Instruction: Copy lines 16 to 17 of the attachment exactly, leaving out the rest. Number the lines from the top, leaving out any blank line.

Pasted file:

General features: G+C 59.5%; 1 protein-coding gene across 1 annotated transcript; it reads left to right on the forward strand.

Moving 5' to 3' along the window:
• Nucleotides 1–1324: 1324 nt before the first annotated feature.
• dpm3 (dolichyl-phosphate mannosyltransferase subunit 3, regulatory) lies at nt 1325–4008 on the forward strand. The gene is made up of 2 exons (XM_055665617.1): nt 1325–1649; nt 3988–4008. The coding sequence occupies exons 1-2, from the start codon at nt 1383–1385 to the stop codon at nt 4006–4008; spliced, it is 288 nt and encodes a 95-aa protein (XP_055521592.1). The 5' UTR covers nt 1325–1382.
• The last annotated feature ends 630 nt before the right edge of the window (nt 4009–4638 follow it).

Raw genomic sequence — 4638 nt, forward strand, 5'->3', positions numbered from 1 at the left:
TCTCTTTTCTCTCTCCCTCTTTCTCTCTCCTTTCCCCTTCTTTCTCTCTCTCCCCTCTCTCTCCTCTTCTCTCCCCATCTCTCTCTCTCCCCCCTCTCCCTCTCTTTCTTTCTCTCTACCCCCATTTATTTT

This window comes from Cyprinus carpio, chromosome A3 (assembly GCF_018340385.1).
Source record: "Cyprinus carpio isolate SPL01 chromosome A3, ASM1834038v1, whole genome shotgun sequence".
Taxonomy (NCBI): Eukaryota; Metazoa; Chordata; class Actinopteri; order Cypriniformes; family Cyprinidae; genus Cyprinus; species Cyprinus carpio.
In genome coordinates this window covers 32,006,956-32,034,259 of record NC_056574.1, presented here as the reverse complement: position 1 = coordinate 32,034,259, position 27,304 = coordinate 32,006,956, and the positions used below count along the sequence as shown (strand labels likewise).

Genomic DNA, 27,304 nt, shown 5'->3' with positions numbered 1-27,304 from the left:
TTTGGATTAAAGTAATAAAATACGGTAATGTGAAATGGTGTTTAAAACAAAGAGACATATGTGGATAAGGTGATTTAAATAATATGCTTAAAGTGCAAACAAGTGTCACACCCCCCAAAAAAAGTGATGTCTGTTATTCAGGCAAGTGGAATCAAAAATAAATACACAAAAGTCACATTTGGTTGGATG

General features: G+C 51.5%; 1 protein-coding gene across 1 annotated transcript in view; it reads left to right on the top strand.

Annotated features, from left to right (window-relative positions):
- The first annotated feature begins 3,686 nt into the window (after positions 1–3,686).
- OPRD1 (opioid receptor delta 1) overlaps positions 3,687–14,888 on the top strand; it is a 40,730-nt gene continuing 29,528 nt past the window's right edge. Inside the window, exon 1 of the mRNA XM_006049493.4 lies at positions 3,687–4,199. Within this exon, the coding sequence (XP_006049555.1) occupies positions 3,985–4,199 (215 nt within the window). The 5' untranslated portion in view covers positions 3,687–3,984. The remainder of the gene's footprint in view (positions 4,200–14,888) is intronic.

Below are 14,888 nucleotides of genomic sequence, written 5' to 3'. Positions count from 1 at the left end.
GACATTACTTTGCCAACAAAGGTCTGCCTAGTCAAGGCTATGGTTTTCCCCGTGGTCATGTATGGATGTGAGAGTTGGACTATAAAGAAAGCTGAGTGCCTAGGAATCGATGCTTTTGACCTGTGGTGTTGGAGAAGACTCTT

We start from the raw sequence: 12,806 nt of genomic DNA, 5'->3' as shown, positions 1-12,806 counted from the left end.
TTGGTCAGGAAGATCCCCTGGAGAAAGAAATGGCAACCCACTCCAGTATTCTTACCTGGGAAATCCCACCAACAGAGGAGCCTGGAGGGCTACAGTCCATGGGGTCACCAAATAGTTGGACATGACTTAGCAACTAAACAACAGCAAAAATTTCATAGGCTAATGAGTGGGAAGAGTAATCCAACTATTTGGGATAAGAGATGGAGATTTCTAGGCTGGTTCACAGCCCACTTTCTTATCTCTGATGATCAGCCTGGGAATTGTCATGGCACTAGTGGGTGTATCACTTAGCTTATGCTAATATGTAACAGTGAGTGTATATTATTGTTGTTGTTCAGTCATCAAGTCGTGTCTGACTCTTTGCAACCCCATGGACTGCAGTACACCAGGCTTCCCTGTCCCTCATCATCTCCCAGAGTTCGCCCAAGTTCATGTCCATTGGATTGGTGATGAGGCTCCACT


- The first annotated feature begins 3,686 nt into the window (after positions 1–3,686).
- OPRD1 (opioid receptor delta 1) overlaps positions 3,687–14,888 on the top strand; it is a 40,730-nt gene continuing 29,528 nt past the window's right edge. Inside the window, exon 1 of the mRNA XM_006049493.4 lies at positions 3,687–4,199. Within this exon, the coding sequence (XP_006049555.1) occupies positions 3,985–4,199 (215 nt within the window). The 5' untranslated portion in view covers positions 3,687–3,984. The remainder of the gene's footprint in view (positions 4,200–14,888) is intronic.